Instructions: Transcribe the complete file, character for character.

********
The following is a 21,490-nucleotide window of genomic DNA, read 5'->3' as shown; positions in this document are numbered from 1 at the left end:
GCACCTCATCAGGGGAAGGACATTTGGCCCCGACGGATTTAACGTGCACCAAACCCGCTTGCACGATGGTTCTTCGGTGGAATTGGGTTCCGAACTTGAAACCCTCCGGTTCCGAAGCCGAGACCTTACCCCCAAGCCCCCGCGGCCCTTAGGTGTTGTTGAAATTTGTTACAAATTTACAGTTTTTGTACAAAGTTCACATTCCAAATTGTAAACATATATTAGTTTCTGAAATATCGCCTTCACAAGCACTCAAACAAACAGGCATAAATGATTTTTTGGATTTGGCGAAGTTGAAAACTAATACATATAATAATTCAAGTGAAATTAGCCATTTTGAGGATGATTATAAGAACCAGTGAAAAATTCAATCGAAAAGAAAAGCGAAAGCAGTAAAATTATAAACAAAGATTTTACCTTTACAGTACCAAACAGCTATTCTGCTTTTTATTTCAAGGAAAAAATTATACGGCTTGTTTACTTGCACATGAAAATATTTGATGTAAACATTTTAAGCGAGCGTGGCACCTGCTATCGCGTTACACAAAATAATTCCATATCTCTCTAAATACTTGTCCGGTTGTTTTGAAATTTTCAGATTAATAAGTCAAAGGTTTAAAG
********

The following is a 21,490-nucleotide window of genomic DNA, read 5'->3' as shown; positions in this document are numbered from 1 at the left end:
GCACCTCATCAGGGGAAGGACATTTGGCCCCGACGGATTTAACGTGCACCAAACCCGCTTGCACGATGGTTCTTCGGTGGAATTGGGTTCCGAACTTGAAACCCTCCGGTTCCGAAGCCGAGACCTTACCCCCAAGCCCCCGCGGCCCTTAGGTGTTGTTGAAATTTGTTACAAATTTACAGTTTTTGTACAAAGTTCACATTCCAAATTGTAAACATATATTAGTTTCTGAAATATCGCCTTCACAAGCACTCAAACAAACAGGCATAAATGATTTTTTGGATTTGGCGAAGTTGAAAACTAATACATATAATAATTCAAGTGAAATTAGCCATTTTGAGGATGATTATAAGAACCAGTGAAAAATTCAATCGAAAAGAAAAGCGAAAGCAGTAAAATTATAAACAAAGATTTTACCTTTACAGTACCAAACAGCTATTCTGCTTTTTATTTCAAGGAAAAAATTATACGGCTTGTTTACTTGCACATGAAAATATTTGATGTAAACATTTTAAGCGAGCGTGGCACCTGCTATCGCGTTACACAAAATAATTCCATATCTCTCTAAATACTTGTCCGGTTGTTTTGAAATTTTCAGATTAATAAGTCAAAGGTTTAAAG